Sofa distance. What is nice about the design is the user can customize
the phasing of the sound when projecting the audio so that it is directed
at the listener. Every situation is a little different and Mitsubishi
provides the flexibility needed to get it right.
The custom menu has adjustments for each of the five projected beams allowing
the user to direct the sound of each of them. Even if the listener is
slightly off-axis, the system can correct for this using this menu system.
Each beamed channel is color coded on the screen to help the user identify
the beam being adjusted. There was plenty of range for each of the beams
to cover virtually any situation. Having side walls and a back wall help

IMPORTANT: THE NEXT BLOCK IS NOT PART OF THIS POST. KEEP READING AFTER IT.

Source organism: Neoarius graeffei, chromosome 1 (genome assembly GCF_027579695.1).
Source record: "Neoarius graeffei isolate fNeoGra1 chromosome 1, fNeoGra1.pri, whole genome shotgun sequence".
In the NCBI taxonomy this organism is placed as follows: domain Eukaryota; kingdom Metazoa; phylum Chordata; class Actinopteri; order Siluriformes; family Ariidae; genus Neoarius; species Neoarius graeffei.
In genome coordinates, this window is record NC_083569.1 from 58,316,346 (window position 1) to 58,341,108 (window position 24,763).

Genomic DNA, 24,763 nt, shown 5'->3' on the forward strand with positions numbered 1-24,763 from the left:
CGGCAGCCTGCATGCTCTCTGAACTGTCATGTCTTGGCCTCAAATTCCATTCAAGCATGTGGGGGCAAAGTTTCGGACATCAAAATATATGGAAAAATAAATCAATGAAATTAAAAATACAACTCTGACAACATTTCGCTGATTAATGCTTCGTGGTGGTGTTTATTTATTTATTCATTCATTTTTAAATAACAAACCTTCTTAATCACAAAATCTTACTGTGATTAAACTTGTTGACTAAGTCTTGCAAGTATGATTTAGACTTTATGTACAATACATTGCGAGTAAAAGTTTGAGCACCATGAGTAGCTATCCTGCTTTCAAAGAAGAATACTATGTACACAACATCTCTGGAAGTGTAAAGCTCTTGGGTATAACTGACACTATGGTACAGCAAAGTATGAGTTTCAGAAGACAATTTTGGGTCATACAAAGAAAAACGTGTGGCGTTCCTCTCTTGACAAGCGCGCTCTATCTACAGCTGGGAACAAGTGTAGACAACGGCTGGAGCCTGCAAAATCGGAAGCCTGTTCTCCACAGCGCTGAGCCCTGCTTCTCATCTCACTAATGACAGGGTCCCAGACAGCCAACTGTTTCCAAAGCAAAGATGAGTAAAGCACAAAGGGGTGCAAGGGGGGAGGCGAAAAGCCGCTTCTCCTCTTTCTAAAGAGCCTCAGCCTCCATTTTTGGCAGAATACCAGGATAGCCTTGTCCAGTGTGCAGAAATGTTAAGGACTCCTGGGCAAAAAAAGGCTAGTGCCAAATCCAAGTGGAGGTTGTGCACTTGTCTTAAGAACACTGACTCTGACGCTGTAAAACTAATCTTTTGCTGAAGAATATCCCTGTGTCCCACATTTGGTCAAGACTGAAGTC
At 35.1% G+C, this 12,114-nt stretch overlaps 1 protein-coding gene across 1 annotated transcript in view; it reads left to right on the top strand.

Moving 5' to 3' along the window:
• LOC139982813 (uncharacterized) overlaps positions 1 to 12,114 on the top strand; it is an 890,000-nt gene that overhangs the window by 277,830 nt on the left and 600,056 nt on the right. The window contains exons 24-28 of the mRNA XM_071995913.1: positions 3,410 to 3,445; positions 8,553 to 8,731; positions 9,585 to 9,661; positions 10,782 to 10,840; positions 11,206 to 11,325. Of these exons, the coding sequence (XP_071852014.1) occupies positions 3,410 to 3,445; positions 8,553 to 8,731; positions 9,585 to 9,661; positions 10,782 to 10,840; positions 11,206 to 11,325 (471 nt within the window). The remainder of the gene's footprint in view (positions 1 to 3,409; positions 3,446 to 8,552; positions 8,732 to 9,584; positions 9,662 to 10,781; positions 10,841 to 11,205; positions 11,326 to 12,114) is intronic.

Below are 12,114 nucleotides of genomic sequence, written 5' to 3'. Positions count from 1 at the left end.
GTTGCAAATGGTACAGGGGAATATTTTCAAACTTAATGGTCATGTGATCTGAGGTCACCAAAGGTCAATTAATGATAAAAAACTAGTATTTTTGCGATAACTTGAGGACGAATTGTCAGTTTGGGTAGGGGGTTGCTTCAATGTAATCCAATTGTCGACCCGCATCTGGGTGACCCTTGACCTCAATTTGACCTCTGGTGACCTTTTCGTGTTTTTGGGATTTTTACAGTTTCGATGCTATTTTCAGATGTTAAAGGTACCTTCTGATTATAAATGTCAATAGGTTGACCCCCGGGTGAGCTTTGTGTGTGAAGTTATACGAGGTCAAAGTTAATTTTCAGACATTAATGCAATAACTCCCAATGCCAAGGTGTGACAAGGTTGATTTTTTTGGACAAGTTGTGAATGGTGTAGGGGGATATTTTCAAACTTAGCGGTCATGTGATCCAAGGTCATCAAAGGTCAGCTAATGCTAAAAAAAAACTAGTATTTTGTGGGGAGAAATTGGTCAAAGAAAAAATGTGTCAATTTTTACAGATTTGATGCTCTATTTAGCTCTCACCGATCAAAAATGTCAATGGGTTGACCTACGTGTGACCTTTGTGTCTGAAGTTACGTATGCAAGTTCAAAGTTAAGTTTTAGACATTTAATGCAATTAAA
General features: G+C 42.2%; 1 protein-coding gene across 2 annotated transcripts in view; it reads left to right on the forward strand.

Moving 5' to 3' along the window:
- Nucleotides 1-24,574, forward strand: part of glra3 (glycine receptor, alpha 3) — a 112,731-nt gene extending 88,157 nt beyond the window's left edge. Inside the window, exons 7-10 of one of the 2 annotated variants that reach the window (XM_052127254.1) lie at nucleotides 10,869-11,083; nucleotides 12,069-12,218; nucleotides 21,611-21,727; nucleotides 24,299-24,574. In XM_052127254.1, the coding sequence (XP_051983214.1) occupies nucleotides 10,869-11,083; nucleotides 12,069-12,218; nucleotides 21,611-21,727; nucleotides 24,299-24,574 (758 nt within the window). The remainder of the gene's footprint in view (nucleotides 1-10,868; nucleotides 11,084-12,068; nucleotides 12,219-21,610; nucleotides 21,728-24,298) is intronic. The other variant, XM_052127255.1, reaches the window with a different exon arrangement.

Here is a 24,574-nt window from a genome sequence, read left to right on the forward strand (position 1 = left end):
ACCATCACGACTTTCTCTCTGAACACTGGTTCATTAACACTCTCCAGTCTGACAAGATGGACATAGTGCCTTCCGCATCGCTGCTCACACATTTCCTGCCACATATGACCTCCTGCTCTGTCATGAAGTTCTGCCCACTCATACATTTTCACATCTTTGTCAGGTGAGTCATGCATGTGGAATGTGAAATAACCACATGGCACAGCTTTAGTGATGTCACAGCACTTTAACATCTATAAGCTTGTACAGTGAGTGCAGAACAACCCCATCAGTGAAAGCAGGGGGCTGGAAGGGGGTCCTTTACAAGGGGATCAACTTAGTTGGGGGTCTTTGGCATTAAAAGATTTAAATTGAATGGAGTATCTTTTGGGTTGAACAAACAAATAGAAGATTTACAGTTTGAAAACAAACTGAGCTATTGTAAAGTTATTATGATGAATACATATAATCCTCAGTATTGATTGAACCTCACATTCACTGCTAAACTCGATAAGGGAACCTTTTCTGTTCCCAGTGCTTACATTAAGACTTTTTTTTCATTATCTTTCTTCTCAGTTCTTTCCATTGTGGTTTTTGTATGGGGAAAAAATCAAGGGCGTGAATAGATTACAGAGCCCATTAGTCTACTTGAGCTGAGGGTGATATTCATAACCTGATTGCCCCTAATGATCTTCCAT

project the sound where needed to give the effect of a real speaker. However,
there will be those cases where this is just not possible. Users will
need to run through the test sounds (pink noise) to determine if the sound
is controlled properly at their seating position. Changes in the seating
position can alter the performance of the sound projector.
The user can select stereo mode to hear all programs in stereo
sound or surround mode to hear all programs in surround or virtual
surround sound. Audio can be sourced using the HDMI or coaxial PCM
inputs, making it easy to connect to a DVD or Blu-ray player. The
LT-52149 features Mitsubishi's Smooth120Hz Film Motion, providing
viewers with a full 120Hz frame rate that dejudders film-originated content